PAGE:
More than 125 women from across the Edison/Highland Park Jewish community attended the Women’s Rosh Chodesh inaugural event that took place on Motzei Shabbat, November 6, in the social hall of Congregation Ohr Torah in Edison.
Organized by Marla Rottenstreich, Sara Scott, Vickie Krief and Goldie Grossman, the new Women’s Rosh Chodesh group hopes to reach out to the entire community and provide an opportunity for learned Jewish women to approach each holiday and month with something beyond the logistics of holiday and family work. As was mentioned in the welcome, “There should be more to Motzei Shabbat than laundry and washing dishes.”
Krief opened the presentation with a reminder that Rosh Chodesh became a women’s holiday in appreciation for their outpouring of faith when they refused to surrender their jewelry for the creation of the Golden Calf. Their sense of community continues in the “multidimensional and diverse community” that brought so many women from a variety of local synagogues out of their homes on a Saturday night.
Krief introduced the speaker, Jaclyn Sova, who began her presentation by diving into the idea that it’s not good to be alone. After all the isolations due to COVID, we can certainly appreciate the truth in that statement. Why would Hashem make Adam alone, and then say it is not good to be alone? Isn’t everything Hashem does correct?
Yet there are times it is better to “be alone.” When among a group of people who are not doing the proper things, it is better to “be alone” and not submit to peer pressure. And there are times when we may feel alone, despite being in the midst of a crowd of people. How welcome it is when someone comes over and introduces themselves and you feel less alone and more a part of something.
Our emotions and experiences can make us feel that we are the only person going through something, but being part of a community allows us to feel we belong to something greater. Yet every person is unique and has something to contribute to this world.
Sova gave the comparison of a car and all the components. The nicest, largest or most visible pieces are obviously important. But even the smallest or least visible pieces serve a purpose, as the car would not operate if a tiny piece were missing. The same analogy works with people; we may think we are unimportant, but each person is integral to the community. As Rav Hirsh said, it isn’t important that each person or part be good—all the people and parts working together are what makes the object or community good.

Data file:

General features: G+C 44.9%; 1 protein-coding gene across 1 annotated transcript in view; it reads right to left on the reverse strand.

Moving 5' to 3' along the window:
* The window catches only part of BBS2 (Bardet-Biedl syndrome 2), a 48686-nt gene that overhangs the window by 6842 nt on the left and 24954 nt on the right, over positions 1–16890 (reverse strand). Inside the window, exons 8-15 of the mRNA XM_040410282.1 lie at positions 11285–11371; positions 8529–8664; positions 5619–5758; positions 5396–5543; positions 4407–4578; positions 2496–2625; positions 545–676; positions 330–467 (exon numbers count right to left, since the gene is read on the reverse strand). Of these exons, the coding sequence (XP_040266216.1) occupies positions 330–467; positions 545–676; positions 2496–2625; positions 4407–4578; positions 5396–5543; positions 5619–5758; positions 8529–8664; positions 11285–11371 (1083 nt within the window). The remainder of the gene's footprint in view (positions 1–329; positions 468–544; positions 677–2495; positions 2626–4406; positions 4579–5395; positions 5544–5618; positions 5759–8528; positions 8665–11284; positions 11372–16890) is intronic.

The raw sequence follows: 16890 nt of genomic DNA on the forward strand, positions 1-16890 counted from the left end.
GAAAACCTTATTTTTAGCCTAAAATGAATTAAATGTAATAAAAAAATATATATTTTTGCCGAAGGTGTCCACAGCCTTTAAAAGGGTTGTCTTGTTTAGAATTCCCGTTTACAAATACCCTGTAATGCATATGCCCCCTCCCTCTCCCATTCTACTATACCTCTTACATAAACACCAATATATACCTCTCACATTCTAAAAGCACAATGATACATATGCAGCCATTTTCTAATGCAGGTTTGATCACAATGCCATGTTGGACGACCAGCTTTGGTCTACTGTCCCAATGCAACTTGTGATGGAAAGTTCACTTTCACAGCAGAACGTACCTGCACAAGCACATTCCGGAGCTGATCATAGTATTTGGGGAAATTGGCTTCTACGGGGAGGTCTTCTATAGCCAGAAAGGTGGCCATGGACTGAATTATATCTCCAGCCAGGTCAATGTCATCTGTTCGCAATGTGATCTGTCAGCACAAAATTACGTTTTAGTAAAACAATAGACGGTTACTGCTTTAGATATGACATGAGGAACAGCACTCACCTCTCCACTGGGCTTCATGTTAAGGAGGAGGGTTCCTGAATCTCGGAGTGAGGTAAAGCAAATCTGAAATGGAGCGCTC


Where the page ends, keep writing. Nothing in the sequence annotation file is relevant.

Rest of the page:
Sova shared another story in which an older man decided to begin to learn Gemara in the remaining months of his life. He was saddened that his lack of yeshiva education made it so difficult. Why so much time to have only learned three pages? Would it be better to give up his study and spend the time elsewhere? His rebbe quoted a story of the famous music conductor Arturo Tuscanini, who said that a radio performance by an orchestra was horrible because it was missing one of the many violins that the piece required. The audience might never have noticed the difference, but someone very familiar with the piece would notice the omission and would rue every missing note. So too, Hashem, the master of the universe, would notice if the student stopped studying—even if it escaped the notice of others.
Following a group recitation of Psalm 121 for ill members of the community, Rottenstreich introduced an ice-breaker of “Human Bingo” to help the women get to know one another and begin conversations and friendships.
Yana Shapiro, new to Highland Park, said she felt it would be a good way to meet people. She brought her daughter, Maya, who was visiting from Manhattan. Ariella Gluck came to socialize with people other than her immediate family.
Miriam Dobin had heard the speaker’s presentation about Chanukah (over Shabbat, in a scholar-in-residence program in the shul) and enjoyed it so much she decided to come back and bring her friend and neighbor, Marilyn Berger. Berger noted that she had planned to stay in, but couldn’t refuse Miriam’s offer to drive her to the event.
This Rosh Chodesh event will become a monthly gathering, jointly sponsored by all Edison/Highland Park shuls, by and for women in the community to unite, connect, learn and grow.